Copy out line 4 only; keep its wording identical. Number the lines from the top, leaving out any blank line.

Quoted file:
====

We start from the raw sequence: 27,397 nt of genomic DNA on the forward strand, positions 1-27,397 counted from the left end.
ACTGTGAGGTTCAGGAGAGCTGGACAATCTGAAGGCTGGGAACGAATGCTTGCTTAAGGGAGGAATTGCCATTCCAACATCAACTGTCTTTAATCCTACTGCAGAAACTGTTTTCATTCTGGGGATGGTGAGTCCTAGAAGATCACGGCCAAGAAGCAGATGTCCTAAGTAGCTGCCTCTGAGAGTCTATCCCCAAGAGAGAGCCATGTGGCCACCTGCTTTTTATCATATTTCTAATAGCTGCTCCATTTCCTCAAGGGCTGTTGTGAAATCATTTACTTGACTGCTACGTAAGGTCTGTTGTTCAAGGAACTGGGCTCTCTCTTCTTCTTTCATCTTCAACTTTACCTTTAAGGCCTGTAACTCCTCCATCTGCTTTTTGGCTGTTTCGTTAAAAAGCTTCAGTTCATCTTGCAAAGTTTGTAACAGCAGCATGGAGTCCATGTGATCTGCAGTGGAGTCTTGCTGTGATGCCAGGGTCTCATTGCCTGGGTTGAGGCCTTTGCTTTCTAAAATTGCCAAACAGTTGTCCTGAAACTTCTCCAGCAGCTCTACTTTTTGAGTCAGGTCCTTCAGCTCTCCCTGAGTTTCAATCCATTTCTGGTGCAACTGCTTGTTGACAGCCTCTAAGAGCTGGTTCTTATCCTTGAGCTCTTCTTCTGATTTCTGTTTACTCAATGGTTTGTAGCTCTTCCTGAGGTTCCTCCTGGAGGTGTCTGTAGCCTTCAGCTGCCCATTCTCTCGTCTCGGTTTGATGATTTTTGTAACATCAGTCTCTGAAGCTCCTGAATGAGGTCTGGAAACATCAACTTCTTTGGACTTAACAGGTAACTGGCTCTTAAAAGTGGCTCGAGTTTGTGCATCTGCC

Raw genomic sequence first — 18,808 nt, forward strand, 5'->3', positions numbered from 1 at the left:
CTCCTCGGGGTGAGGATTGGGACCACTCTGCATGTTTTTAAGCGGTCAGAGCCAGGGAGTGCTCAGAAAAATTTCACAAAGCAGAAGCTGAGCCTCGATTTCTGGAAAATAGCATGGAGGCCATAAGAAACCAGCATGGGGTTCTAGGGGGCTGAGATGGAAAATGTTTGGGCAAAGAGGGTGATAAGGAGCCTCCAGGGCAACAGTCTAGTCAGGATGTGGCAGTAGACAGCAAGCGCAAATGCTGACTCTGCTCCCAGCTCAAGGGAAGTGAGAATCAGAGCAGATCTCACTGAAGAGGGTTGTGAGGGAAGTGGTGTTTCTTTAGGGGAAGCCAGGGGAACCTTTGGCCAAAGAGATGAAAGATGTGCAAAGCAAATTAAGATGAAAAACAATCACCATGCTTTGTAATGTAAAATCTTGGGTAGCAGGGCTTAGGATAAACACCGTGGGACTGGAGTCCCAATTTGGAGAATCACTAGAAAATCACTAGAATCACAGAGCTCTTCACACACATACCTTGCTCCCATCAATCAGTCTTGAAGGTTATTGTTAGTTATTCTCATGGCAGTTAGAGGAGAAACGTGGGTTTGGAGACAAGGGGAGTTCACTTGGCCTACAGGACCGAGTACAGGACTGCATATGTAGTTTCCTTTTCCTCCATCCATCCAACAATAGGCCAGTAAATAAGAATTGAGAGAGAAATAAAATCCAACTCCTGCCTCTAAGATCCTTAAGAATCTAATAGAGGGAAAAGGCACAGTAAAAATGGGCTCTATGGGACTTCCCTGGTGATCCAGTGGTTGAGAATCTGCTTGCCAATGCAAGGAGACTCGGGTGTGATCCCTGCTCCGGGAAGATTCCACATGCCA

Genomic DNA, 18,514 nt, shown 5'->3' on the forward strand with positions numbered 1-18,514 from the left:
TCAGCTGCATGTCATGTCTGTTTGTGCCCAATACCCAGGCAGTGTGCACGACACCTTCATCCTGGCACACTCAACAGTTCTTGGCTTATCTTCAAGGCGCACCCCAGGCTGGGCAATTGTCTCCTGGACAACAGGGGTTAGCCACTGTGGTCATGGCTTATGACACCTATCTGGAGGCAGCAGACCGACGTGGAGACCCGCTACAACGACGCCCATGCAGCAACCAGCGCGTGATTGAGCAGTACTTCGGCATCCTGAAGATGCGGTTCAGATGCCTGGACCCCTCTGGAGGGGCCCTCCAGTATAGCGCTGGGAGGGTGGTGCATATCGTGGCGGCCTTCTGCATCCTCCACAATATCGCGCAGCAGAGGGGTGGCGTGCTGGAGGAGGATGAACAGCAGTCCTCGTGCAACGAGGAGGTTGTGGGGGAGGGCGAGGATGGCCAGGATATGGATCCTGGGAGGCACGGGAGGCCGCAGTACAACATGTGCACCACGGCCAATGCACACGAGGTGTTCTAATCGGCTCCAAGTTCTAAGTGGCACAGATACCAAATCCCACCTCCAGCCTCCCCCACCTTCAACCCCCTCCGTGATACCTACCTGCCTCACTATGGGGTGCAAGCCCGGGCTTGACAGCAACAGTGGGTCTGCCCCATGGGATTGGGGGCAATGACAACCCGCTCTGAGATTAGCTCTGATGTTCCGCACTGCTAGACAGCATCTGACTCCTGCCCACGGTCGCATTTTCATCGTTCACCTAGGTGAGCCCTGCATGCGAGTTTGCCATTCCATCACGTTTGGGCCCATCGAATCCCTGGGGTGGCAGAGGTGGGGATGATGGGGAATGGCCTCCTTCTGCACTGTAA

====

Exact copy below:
CTCCTCGGGGTGAGGATTGGGACCACTCTGCATGTTTTTAAGCGGTCAGAGCCAGGGAGTGCTCAGAAAAATTTCACAAAGCAGAAGCTGAGCCTCGATTTCTGGAAAATAGCATGGAGGCCATAAGAAACCAGCATGGGGTTCTAGGGGGCTGAGATGGAAAATGTTTGGGCAAAGAGGGTGATAAGGAGCCTCCAGGGCAACAGTCTAGTCAGGATGTGGCAGTAGACAGCAAGCGCAAATGCTGACTCTGCTCCCAGCTCAAGGGAAGTGAGAATCAGAGCAGATCTCACTGAAGAGGGTTGTGAGGGAAGTGGTGTTTCTTTAGGGGAAGCCAGGGGAACCTTTGGCCAAAGAGATGAAAGATGTGCAAAGCAAATTAAGATGAAAAACAATCACCATGCTTTGTAATGTAAAATCTTGGGTAGCAGGGCTTAGGATAAACACCGTGGGACTGGAGTCCCAATTTGGAGAATCACTAGAAAATCACTAGAATCACAGAGCTCTTCACACACATACCTTGCTCCCATCAATCAGTCTTGAAGGTTATTGTTAGTTATTCTCATGGCAGTTAGAGGAGAAACGTGGGTTTGGAGACAAGGGGAGTTCACTTGGCCTACAGGACCGAGTACAGGACTGCATATGTAGTTTCCTTTTCCTCCATCCATCCAACAATAGGCCAGTAAATAAGAATTGAGAGAGAAATAAAATCCAACTCCTGCCTCTAAGATCCTTAAGAATCTAATAGAGGGAAAAGGCACAGTAAAAATGGGCTCTATGGGACTTCCCTGGTGATCCAGTGGTTGAGAATCTGCTTGCCAATGCAAGGAGACTCGGGTGTGATCCCTGCTCCGGGAAGATTCCACATGCCA